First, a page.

Wednesday, January 20, 2010

Marginalizing Activities

A friend of mine was telling me about how his daughter does *competitive cheerleading*.

Practices and meets run year-round. And a typical competition will involve leaving the house at 5am on a Saturday, driving a couple hours to the event, warm-ups, make-up and dressing, performance, lingering around all afternoon for the judges' results, before getting home at maybe 9pm.

Wow. Is that how any wage-slave really wants to spend their *day off*?

What the bleep is it even for? I mean what long-term benefits are there for training a young lady to prance around like a s*x object? For *athleticism* and *teamwork*? Give me a break!

I couldn't imagine any point in history where such child-centric, parental sacrifice was so common for the commoners.

My buddy warns me that soon, as my kids get older, that's all I'll do, shuttle them from one activity to another.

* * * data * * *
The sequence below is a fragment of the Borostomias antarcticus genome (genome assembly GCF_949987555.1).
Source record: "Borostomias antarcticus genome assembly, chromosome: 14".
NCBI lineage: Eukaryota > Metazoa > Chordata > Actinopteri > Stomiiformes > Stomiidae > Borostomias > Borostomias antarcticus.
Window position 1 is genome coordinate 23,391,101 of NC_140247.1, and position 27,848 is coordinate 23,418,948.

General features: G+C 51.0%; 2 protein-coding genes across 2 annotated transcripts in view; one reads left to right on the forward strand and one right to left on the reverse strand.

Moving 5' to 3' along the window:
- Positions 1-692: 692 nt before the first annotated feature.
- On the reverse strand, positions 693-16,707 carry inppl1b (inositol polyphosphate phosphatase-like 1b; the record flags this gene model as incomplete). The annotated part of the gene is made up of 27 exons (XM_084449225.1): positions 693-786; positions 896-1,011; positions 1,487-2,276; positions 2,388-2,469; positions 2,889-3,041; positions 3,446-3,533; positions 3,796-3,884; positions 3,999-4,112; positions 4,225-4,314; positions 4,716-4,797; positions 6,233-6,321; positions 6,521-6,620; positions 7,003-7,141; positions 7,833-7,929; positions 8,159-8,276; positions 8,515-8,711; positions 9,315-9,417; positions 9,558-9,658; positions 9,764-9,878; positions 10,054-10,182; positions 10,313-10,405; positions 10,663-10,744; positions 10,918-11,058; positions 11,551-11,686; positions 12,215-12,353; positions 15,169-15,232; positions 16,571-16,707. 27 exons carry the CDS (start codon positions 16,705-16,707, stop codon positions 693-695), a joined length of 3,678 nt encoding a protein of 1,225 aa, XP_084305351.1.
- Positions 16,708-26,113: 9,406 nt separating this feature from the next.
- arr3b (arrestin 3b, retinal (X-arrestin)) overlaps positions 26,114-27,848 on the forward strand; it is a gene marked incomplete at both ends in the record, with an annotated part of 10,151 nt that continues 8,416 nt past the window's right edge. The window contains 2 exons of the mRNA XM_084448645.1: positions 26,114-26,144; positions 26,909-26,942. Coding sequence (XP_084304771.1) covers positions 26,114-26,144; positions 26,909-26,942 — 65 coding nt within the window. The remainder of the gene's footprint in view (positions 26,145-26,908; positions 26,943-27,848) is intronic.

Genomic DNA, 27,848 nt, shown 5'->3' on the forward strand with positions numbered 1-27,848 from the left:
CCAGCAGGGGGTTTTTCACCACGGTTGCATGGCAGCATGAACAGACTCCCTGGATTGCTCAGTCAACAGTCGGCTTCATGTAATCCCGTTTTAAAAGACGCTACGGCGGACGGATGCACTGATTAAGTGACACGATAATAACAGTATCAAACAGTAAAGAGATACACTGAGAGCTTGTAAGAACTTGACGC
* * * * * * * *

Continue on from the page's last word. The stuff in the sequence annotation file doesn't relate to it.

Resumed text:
I don't think so.

My kids, even now, never lack for activity as far as I am concerned - and I kibosh just everything that's 25 minutes away.

I grew up in such a household. On weekends, everyone was running in different directions. One would bum a ride to their game. And Mom and Dad would split up, each taking another to their different activity.

Running around like this is anti-marriage, anti-family, and anti-logic.

Sports should be disorganized; they should be played as pick-up games, for fun, at the local park.

Note how most people don't read books or *learn* anything once they *graduate* from school.

I'll bet that all these organized activities, particularly sports, ruin people later in life for them. My father's generation grew up playing all sorts of games at the schoolyard; and he continued to play many sports, softball, bowling, basketball, and golf long until he was in his forties. Those adult *activities* simply don't exist anymore.

The more I think about *organization*, the more I don't like it.

(Activities, as opposed to local, organic fun....they are't really green now are they?)

No comments: